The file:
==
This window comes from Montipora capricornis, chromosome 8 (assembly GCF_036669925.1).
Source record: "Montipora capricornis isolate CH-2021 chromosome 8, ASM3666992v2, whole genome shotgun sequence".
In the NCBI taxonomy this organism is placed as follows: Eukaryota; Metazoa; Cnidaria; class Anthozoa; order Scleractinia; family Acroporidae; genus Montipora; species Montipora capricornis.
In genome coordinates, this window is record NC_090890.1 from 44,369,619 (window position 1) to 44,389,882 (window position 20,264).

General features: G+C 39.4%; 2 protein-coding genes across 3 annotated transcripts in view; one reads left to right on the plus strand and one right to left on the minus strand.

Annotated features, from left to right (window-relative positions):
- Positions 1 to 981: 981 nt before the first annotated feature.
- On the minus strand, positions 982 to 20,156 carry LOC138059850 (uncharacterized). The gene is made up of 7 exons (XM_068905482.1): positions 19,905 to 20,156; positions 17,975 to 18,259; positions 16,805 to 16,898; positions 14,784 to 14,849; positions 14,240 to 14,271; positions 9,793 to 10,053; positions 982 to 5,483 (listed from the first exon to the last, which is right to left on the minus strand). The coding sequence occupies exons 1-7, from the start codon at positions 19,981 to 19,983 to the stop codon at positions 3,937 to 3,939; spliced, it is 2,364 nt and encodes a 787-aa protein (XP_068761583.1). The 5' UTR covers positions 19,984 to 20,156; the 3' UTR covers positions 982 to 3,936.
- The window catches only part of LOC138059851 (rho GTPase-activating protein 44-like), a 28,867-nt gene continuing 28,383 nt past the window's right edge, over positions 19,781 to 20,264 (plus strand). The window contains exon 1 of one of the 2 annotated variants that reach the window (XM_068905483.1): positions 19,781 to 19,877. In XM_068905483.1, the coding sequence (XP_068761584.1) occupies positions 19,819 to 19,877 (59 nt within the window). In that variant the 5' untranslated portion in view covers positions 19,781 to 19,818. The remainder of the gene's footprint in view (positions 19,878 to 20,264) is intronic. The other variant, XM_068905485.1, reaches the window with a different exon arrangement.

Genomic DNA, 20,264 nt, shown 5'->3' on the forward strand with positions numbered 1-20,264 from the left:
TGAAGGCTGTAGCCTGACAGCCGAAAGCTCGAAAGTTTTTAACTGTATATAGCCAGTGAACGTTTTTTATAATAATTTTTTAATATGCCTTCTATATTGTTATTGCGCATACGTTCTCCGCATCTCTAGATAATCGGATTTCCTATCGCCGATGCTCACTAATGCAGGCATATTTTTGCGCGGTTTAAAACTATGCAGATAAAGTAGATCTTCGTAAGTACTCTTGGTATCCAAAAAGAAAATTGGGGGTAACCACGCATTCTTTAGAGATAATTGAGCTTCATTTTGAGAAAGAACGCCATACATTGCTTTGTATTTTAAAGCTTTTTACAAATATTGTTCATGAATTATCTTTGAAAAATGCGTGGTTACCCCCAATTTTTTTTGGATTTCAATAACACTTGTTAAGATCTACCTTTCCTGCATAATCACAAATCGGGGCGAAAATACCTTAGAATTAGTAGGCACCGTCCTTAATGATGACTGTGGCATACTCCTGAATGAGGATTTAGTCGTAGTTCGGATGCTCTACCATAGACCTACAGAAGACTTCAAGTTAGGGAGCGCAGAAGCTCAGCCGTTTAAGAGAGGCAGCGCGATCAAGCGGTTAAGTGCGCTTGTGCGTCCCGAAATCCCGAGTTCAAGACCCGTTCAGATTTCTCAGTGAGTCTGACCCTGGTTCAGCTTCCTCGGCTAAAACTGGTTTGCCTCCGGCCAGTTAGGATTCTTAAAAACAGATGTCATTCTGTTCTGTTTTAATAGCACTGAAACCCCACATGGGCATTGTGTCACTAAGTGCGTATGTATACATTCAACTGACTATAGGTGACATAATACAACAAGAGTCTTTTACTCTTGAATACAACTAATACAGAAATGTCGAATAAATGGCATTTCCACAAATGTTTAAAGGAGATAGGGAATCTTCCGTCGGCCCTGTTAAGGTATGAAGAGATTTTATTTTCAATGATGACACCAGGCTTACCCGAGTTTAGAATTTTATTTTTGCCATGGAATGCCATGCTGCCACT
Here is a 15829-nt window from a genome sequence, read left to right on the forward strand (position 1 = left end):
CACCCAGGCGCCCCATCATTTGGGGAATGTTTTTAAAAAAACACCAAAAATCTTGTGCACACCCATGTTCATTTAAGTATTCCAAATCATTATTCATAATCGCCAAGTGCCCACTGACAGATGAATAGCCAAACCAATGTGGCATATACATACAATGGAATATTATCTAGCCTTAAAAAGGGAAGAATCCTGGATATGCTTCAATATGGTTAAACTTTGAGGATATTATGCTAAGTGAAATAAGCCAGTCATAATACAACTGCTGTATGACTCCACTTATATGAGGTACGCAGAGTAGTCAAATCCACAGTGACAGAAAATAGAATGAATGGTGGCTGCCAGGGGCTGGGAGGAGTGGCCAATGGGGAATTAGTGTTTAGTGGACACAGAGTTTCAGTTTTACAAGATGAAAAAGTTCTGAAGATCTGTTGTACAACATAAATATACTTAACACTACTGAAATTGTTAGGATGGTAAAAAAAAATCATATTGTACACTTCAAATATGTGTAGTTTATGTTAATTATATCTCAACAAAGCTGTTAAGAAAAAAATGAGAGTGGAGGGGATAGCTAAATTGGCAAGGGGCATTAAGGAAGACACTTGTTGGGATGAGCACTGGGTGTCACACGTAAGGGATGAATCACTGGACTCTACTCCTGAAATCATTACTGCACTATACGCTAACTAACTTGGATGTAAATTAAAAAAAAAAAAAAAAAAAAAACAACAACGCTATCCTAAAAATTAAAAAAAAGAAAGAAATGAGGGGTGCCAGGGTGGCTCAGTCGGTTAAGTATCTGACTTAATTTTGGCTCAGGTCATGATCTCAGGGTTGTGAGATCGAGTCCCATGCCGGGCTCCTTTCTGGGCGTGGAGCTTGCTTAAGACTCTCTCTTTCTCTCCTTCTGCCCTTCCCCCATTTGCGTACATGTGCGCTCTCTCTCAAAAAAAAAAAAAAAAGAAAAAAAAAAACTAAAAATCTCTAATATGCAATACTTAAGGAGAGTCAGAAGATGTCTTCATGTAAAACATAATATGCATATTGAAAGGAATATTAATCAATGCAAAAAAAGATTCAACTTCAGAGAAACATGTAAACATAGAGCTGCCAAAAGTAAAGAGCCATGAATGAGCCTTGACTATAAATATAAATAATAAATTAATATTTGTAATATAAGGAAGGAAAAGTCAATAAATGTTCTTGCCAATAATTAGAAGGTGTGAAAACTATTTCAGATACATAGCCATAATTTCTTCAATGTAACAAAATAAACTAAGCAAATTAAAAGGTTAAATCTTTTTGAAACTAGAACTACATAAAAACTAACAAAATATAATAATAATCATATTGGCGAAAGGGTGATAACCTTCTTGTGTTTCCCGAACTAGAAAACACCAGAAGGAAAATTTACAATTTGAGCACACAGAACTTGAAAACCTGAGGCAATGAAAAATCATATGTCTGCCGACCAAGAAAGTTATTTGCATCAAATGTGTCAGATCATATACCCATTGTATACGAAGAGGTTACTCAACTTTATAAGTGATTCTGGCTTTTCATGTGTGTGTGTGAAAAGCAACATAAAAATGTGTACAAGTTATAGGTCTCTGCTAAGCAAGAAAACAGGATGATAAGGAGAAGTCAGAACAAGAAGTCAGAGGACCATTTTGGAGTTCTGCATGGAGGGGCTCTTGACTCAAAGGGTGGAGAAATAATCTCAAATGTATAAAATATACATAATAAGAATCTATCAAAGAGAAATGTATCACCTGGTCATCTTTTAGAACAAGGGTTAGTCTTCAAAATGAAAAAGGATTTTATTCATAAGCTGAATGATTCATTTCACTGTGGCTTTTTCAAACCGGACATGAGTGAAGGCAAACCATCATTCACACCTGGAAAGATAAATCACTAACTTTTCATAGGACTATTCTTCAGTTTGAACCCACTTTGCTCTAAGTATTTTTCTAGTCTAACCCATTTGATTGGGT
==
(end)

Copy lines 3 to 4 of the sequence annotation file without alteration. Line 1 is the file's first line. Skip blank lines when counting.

In the NCBI taxonomy this organism is placed as follows: Eukaryota; Metazoa; Cnidaria; class Anthozoa; order Scleractinia; family Acroporidae; genus Montipora; species Montipora capricornis.
In genome coordinates, this window is record NC_090890.1 from 44,369,619 (window position 1) to 44,389,882 (window position 20,264).